CHENNAI, India — It all started in February 2010. That’s when Sajit Haridas, director, Regional Purchasing, Asia Pacific, started waking up at the crack of dawn every day to visit the wholesale vegetable market in Chennai. He would solicit donations of fresh vegetables from the vendors in order to distribute them to orphanages in and around Chennai. This is how Haridas began to change the lives of these orphans and how the “Tap My Goodness” (TMG) initiative was born.
In recognition of his selfless contributions to the community, Haridas was awarded the Ford Diversity and Inclusion Award for Strengthening External Partnerships. Because of his tireless efforts, more than 1,000 kg of fresh vegetables are delivered to these orphanages each and every week. This results in more than 1,000 orphans across 10 different orphanages being fed, and provided the proper nutrients they need to grow and develop into healthy children.
While Haridas says these donations are a major facet of the program, another core principle of TMG is “to tap the infinite and spare goodness in the larger society to try to fill the gaps in these orphan’s lives.” In this case, the “spare goodness” is the spare vegetables the wholesalers donate to support his efforts. And recently, they’ve also started sending small quantities of rice, lentils, flour, chickpeas and other hearty food to these orphanages.
But good nutrition is only one of the many gaps in their lives. Haridas says the real effort is finding ways to fill the other gaps (health care, education, mentoring, etc.). This brings us to the newest TMG initiatives.
“We are working on extending the initiative to include more health care and we also have a vision for a city-wide collaborative mentoring project, which is still under development,” said Haridas. “We’ve already held three health camps, each of which included a group of six to eight doctors, a mobile dental van and volunteers who all worked together to provide 200 to 250 orphans with basic medical services.” These efforts were led by doctors and TMG members from the Ford Purchasing team.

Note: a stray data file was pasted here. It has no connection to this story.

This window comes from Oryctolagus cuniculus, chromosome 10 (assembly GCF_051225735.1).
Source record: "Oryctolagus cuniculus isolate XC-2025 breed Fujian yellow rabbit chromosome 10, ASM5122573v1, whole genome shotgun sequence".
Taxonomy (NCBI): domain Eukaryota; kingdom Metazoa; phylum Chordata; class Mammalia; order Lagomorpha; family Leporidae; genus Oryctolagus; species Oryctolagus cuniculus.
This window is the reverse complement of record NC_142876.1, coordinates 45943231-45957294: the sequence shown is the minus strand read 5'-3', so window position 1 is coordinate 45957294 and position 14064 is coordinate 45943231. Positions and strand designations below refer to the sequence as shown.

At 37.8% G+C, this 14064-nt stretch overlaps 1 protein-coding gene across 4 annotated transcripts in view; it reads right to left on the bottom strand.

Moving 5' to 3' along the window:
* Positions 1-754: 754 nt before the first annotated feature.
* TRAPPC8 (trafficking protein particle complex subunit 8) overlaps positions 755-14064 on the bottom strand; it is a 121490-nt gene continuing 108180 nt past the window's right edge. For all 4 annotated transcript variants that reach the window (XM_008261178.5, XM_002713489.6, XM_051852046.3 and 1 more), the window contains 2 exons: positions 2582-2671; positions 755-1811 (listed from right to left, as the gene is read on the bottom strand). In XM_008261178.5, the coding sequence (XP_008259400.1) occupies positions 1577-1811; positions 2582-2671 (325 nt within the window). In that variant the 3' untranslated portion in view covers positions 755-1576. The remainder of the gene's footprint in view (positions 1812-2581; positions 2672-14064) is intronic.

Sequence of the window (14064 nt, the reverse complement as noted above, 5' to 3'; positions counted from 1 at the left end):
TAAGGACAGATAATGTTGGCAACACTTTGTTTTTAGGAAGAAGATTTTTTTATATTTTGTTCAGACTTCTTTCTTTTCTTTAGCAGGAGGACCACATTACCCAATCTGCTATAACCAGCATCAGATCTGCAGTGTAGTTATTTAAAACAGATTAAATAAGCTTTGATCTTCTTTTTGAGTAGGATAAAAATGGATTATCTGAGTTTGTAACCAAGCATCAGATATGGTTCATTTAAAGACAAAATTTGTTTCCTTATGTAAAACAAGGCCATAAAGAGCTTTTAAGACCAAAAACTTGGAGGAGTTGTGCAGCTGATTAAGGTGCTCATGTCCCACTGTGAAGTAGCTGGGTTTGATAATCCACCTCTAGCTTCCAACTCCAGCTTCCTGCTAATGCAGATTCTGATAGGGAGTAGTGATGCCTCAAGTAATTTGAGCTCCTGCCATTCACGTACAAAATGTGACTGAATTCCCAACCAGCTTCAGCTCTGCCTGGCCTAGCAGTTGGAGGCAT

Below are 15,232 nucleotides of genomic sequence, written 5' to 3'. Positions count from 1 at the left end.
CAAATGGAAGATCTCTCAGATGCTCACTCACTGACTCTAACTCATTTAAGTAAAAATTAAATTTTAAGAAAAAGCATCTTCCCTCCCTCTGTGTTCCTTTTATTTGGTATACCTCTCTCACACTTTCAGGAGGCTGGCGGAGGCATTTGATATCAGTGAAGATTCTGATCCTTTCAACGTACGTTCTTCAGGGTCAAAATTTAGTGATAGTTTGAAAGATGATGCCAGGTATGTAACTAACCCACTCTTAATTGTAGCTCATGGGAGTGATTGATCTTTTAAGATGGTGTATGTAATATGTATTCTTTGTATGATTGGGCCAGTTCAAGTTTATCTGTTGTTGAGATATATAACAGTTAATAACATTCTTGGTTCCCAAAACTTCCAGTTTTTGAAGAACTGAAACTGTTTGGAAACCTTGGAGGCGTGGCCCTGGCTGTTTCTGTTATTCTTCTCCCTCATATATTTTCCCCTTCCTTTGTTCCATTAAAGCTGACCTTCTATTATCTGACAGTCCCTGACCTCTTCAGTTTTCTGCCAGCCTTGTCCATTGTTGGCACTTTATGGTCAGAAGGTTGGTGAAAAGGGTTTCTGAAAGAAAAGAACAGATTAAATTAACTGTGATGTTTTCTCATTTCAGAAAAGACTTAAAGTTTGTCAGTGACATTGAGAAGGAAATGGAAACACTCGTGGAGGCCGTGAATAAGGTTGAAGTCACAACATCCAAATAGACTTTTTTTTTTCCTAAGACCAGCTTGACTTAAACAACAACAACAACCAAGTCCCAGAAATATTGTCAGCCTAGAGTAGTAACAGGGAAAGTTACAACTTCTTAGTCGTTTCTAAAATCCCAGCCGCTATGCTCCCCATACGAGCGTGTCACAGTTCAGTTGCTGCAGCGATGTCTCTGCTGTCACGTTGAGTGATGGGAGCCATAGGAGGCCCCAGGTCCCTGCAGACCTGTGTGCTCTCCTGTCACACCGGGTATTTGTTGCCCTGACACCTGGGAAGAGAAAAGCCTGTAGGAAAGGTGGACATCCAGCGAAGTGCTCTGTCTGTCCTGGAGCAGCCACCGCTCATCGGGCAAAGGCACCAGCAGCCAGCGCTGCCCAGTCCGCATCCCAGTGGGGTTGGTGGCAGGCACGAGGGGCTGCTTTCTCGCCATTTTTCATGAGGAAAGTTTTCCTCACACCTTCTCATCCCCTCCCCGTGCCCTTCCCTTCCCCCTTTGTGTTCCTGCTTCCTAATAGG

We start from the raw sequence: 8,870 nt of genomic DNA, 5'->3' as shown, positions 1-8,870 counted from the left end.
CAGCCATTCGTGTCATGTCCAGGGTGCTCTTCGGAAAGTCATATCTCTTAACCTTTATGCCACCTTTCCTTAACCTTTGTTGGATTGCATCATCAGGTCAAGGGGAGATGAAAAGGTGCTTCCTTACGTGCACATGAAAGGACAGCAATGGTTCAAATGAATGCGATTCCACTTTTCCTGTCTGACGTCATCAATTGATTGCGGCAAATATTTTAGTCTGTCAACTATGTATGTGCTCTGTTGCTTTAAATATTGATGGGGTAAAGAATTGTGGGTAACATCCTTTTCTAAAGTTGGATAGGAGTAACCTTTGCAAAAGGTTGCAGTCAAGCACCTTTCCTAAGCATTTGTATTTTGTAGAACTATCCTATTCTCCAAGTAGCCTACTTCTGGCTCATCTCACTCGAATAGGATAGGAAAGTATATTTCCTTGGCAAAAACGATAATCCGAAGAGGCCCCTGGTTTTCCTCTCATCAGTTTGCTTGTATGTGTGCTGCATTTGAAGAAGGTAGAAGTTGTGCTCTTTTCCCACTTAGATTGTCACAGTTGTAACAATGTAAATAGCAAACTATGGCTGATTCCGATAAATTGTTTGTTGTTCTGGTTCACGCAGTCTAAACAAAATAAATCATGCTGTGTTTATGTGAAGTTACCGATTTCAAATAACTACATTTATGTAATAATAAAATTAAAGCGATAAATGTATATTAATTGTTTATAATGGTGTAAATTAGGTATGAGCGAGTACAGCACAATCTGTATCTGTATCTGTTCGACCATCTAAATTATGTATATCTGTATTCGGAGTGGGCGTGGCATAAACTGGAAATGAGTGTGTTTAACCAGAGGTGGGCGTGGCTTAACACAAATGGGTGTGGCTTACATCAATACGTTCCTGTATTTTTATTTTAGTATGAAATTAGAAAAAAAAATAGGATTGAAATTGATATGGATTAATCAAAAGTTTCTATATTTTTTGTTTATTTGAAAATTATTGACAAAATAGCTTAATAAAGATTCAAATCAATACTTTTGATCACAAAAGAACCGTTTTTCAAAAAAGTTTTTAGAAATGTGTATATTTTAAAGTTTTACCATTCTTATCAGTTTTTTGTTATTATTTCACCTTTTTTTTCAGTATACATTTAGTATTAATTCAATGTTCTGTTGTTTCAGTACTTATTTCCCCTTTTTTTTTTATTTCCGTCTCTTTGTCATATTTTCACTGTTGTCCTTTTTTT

However, mentoring is a more difficult challenge for TMG as it deals with winning hearts and nurturing minds. Since there is no guide or formula as to how this should be addressed, it was decided to begin with a pilot mentoring program with one orphanage, Karunai Illam. This is a very unique collaborative initiative between teachers, volunteers, the orphanage and the children.
Every Sunday, the team meets with the same five to six children with a focus on building relationships between the children and their mentors, thus attempting to fill yet another void in the lives of these underprivileged kids. “For a majority of these children, this is the first real relationship they have with the outside world,” said Haridas. “We cannot give these children parents, but as a society, we can attempt to fill as many gaps in the lives of these children in a sustained way.”
“We are what we are today because of our parents and the support system we have in our lives,” he said. “For no fault of their own, these orphans are consigned to a suboptimal future compared to the rest of the society. This is something we should not accept. So, the question here is: ‘How do we fill the gaps in the lives of these orphan children?’” And this is what TMG is all about.
As the program’s principle states: “Philanthropy doesn’t need money. Sustainable philanthropy is better achieved by the goodness of the collective efforts of society rather than one person’s millions.”
“Tap My Goodness is a collaborative effort that would not and could not be successful without the help of everyone involved, from the vegetable vendors, doctors, pharma companies, printing presses, provision merchants, teachers, TMG members, the orphanages and most importantly, the children,” said Haridas.
If you want to find out how you can get involved in TMG initiatives, please contact Haridas at email@example.com.